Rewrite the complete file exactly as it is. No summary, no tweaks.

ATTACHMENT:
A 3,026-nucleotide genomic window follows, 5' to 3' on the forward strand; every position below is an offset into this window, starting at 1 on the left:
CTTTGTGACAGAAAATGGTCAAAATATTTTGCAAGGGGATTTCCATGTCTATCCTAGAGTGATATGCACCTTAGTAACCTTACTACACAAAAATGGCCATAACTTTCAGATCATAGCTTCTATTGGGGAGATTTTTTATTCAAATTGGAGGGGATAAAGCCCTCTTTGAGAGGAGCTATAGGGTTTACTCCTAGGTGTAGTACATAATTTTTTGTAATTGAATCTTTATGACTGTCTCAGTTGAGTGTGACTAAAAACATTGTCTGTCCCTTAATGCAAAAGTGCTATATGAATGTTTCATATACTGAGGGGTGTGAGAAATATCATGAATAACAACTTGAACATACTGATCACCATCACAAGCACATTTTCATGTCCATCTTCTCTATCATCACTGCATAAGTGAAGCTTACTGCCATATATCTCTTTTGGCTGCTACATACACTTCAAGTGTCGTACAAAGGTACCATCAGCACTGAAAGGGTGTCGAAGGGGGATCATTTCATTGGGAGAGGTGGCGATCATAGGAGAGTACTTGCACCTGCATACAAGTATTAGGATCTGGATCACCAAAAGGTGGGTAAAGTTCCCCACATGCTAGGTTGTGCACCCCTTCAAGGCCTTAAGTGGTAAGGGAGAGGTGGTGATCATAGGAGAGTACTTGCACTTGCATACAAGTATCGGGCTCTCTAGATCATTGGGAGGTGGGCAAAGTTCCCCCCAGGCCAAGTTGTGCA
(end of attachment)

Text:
A 3,026-nucleotide genomic window follows, 5' to 3' on the forward strand; every position below is an offset into this window, starting at 1 on the left:
CTTTGTGACAGAAAATGGTCAAAATATTTTGCAAGGGGATTTCCATGTCTATCCTAGAGTGATATGCACCTTAGTAACCTTACTACACAAAAATGGCCATAACTTTCAGATCATAGCTTCTATTGGGGAGATTTTTTATTCAAATTGGAGGGGATAAAGCCCTCTTTGAGAGGAGCTATAGGGTTTACTCCTAGGTGTAGTACATAATTTTTTGTAATTGAATCTTTATGACTGTCTCAGTTGAGTGTGACTAAAAACATTGTCTGTCCCTTAATGCAAAAGTGCTATATGAATGTTTCATATACTGAGGGGTGTGAGAAATATCATGAATAACAACTTGAACATACTGATCACCATCACAAGCACATTTTCATGTCCATCTTCTCTATCATCACTGCATAAGTGAAGCTTACTGCCATATATCTCTTTTGGCTGCTACATACACTTCAAGTGTCGTACAAAGGTACCATCAGCACTGAAAGGGTGTCGAAGGGGGATCATTTCATTGGGAGAGGTGGCGATCATAGGAGAGTACTTGCACCTGCATACAAGTATTAGGATCTGGATCACCAAAAGGTGGGTAAAGTTCCCCACATGCTAGGTTGTGCACCCCTTCAAGGCCTTAAGTGGTAAGGGAGAGGTGGTGATCATAGGAGAGTACTTGCACTTGCATACAAGTATCGGGCTCTCTAGATCATTGGGAGGTGGGCAAAGTTCCCCCCAGGCCAAGTTGTGCA